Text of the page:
One of the most exciting things about ramen is that you can really delve in and start getting to know the regional varieties that make this iconic noodle dish so special. Variations in broth, noodles, and toppings make every bowl unique. What better way to do that than visiting some of Japan’s special ramen towns? These five areas have been recognized as culinary hubs with countless ramen shops to visit and enjoy. Get ready to experience some of Japan’s best ramen.
Considered to be one of the original styles of ramen, Tokyo is a central fixture when looking at the history of ramen in Japan. For this reason, you’ll find some of the oldest ramen shops across the country located right in the capital, as well as some of the most famous chefs! There’s a lot of competition on the Tokyo ramen scene, meaning there’s plenty of fantastic ramen to enjoy right across the city, from hole-in-the-wall joints outside major train stations to bigger establishments that have taken their expertise internationally. Tokyo ramen has Chinese origins when immigrants in the 1900s would create their favorite noodle dishes from home; this recipe was adapted and developed into the Tokyo ramen we know today. Tokyo specializes in shoyu (soy sauce) based ramen which heavily uses dashi for that rich umami flavor as well as chicken, pork, or vegetable stock. Contrasting the rich, dark color of the broth you can expect to find an array of colorful toppings like chopped scallion, sliced pork, menma (bamboo shoots). Other typical treats include a creamy soy-marinated soft boiled egg and a slice of nori (seaweed) on the side. Get ready to fall in love with Tokyo ramen, the only trouble will be choosing which restaurant.
What better to warm up with during Hokkaido’s snowy winters than a bowl of hot ramen? Sapporo, the capital of Hokkaido, is famous for its rich miso ramen which typically features medium thick wavy noodles and hearty chicken or pork. Although a relatively new addition to the Sapporo ramen scene as this particular style of miso ramen was only introduced in the 1950s, it has become very much synonymous with the city and you won’t have trouble finding a bowl to sink into. Sapporo miso ramen is typically topped with sweet corn, butter, bean sprouts, finely chopped pork, and garlic. Occasionally you’ll find local seafood such as scallop, squid, and crab toppings too. Unlike many other ramen styles, the ingredients are stir-fried and cooked with the broth before being topped with noodles. Finally, a layer of hot lard is often added at the end to keep the soup underneath steaming hot for as long as possible. This ramen dish will keep you warm and full while exploring everything that Sapporo has to offer.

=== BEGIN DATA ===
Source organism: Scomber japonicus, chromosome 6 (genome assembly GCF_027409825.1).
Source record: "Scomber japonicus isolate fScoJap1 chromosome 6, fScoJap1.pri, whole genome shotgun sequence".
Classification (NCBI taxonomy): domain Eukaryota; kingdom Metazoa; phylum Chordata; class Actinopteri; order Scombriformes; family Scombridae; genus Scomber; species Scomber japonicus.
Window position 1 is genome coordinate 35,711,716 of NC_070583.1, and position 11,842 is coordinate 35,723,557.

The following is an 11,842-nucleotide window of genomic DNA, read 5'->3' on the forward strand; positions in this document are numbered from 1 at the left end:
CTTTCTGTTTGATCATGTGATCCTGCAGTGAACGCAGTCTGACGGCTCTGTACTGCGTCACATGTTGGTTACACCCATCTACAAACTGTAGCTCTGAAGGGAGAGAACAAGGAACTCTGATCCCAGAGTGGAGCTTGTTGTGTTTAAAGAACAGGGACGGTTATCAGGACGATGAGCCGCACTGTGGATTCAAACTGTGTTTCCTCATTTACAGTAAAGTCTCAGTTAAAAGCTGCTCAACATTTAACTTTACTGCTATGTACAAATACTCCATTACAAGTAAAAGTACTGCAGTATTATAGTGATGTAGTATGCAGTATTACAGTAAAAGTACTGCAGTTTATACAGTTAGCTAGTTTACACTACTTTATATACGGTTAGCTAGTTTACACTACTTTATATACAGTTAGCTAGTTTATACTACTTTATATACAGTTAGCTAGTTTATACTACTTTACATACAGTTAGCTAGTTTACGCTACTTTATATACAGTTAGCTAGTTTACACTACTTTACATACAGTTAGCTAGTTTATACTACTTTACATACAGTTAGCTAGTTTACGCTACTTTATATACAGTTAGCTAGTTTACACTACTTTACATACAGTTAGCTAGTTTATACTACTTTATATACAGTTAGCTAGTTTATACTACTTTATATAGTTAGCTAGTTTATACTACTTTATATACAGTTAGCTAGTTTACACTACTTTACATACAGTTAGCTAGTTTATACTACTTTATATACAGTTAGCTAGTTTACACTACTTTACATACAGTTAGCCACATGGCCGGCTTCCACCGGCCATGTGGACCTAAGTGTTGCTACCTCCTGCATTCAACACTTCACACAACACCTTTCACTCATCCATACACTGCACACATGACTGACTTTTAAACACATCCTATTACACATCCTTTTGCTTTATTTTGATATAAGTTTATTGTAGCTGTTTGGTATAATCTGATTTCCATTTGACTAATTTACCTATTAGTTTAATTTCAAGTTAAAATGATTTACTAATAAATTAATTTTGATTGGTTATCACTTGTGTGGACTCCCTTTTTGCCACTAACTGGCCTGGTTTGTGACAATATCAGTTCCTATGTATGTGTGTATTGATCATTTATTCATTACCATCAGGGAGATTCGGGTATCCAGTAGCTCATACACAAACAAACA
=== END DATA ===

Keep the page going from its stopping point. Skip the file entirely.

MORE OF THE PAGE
Considered one of Japan’s three major ramen noodle dynasties, alongside Sapporo and Hakata ramen, there’s no shortage of ramen shops to enjoy in this western corner of Fukushima Prefecture. In fact, the ratio of ramen shops to people is one of the highest in the country since ramen is a typical breakfast staple in Kitakata! One of the most unique things about this ramen dish is the noodles. Considered to be a Chinese style of noodle, the texture is firmer, wider, flatter and curlier than your typical ramen noodle. You’ll find they are more slippery than standard noodles, making this a particularly fun ramen to slurp down quickly! Kitakata ramen typically uses a shoyu (soy source) base with pork and niboshi (dried sardine) broth but this can vary dramatically from shop to shop. The water used comes from nearby Mount Iide which adds to the delicacy of the flavor. On top, you can expect to find generous servings of chashu (barbecued pork belly), chopped scallion and bamboo shoots.
Head right to the southernmost island of Kyushu to try this creamy specialty. In the Hakata district of Fukuoka, you can try their namesake Hakata Ramen, a form of tonkotsu ramen, which has been making waves on the culinary scene both locally and internationally. The signature milky white broth is made from pork bones which are boiled for many hours on high heat creating a thick consistency and cloudy appearance. The broth is paired with thin noodles which can be served in five different levels of firmness for a bit more bite or a softer noodle style, if you choose. It’s also perfectly acceptable to order a second helping of noodles to go with your broth, something which is generally not encouraged in other ramen towns. This is because the noodles are so thin that they absorb the broth quickly and become soft, so it’s better to eat them quickly and add more! In terms of toppings, Hakata ramen is quite minimal with some chopped scallion and sliced pork but you can often add other toppings like soft-boiled eggs. You can also try Nagahama Ramen which originated at the same time in Fukuoka. It’s very similar but is certainly interesting to compare the two!
Local to Hiroshima, Onomichi ramen is a delicate and refreshing ramen loaded with flavor. Made with a shoyu base using chicken bones and small fish from the Seto Inland Sea, you’ll notice two things that define this ramen. First are the floating seabura which are silky chunks of back fat, which infuse the light broth with hits of flavor. For this reason, you’ll find this ramen is served very hot and it’s best to enjoy it that way. Secondly, you’ll find springy flat noodles made from wheat in this style of ramen which absorb all of that delicious soup and make this a particularly hearty dish. Toppings typically include scallions, roast pork, and bamboo shoots but you’ll find variations across the different ramen shops.